College Examinations

[Especially for Young People]

The standard in Christian Science is perfection, and it calls for application in everything one is or does. Man reflects God in every detail—in unrestricted accomplishment, in freedom from error, in breadth and accuracy of knowledge. To rely upon God is to rely upon the one perfect Mind, and there is nothing outside the scope of Mind's knowledge. The government of Mind is also the government of Love. It would be inconsistent for one to fear and become disturbed and confused in facing an orderly activity governed by Love, and purposing to help him. Love gives the right incentive that should impel the college and university student in his every course of study and his every examination period. Mrs. Eddy says in "Science and Health with Key to the Scriptures" (p. 454): "Love inspires, illumines, designates, and leads the way. Right motives give pinions to thought, and strength and freedom to speech and action."

The student of Christian Science may take some college courses simply because the curriculum requires him to do so; but, true to the standard in Christian Science, he must avoid falling into slovenly, confused, and lazy mental habits regarding them. He will find that Christian Science is a powerful aid to efficient study; that it clarifies, quickens, and broadens his thinking; and that it enables him to answer readily, accurately, and with reason the questions that are put to him on examination day.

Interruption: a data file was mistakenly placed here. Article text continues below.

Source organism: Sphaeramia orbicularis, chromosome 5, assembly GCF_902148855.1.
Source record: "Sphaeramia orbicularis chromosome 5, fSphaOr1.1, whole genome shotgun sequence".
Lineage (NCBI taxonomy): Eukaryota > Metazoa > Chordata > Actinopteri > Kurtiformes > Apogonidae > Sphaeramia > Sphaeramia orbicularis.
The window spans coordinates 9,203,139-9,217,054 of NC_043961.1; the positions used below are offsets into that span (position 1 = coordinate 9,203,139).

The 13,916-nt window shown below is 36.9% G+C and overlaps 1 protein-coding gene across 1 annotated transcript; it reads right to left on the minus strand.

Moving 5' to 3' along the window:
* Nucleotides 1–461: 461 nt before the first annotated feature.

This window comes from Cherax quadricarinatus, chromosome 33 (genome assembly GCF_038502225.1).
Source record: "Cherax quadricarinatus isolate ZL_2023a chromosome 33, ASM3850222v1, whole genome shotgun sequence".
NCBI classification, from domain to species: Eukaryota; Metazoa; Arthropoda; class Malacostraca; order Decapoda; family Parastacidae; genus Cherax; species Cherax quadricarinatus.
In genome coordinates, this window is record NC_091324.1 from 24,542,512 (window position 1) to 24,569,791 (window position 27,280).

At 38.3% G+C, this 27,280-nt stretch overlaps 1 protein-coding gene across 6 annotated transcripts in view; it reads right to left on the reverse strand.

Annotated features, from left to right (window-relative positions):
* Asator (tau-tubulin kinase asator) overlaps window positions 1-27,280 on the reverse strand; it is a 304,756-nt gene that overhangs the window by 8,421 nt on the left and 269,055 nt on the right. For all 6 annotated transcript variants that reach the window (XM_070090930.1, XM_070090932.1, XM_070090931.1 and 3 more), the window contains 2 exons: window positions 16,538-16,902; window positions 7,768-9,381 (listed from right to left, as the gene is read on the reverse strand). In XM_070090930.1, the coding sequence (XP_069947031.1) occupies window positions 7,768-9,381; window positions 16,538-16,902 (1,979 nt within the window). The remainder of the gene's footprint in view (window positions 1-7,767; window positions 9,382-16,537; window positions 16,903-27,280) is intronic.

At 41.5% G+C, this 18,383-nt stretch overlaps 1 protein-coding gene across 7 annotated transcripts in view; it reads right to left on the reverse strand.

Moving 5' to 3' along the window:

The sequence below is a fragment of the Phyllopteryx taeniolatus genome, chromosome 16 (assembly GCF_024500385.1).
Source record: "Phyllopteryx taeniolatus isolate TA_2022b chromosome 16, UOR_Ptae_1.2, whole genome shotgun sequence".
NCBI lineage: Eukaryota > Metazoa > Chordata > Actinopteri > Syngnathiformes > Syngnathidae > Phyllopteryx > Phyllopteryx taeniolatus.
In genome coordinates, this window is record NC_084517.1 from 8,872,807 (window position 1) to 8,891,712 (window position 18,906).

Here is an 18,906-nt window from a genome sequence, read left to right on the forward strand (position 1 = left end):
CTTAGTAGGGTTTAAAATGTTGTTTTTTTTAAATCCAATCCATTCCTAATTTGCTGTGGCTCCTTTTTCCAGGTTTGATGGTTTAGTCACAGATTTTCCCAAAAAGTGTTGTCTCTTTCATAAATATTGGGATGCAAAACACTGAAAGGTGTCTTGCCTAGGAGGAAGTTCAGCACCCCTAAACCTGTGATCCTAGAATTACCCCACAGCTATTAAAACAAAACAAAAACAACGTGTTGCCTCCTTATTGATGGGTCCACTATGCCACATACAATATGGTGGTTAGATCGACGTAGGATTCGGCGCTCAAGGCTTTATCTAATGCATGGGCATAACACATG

The examination period, consequently, should be one of giving out joy. An examination is an opportunity to show gratitude to the instructor for what he has done for the student during the term just ending. It is an opportunity for the student to sum up in a practical way what he has learned from the course which in time to come he can use in some manner. Before the examination the student should overcome any suggestion that a certain number of those in the class must fail, and that he is in a competition to see which, of a number of so-called lucky ones, will survive the experience. His motive is good. The thought of good also connotes the thought of doing well. All good is of God. God is infinite, and no limitation is known to Him. There is no competition in good. The good of giving out and of expressing God and His knowledge and power is a happy privilege, available to all.

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"Be still"
December 10, 1932

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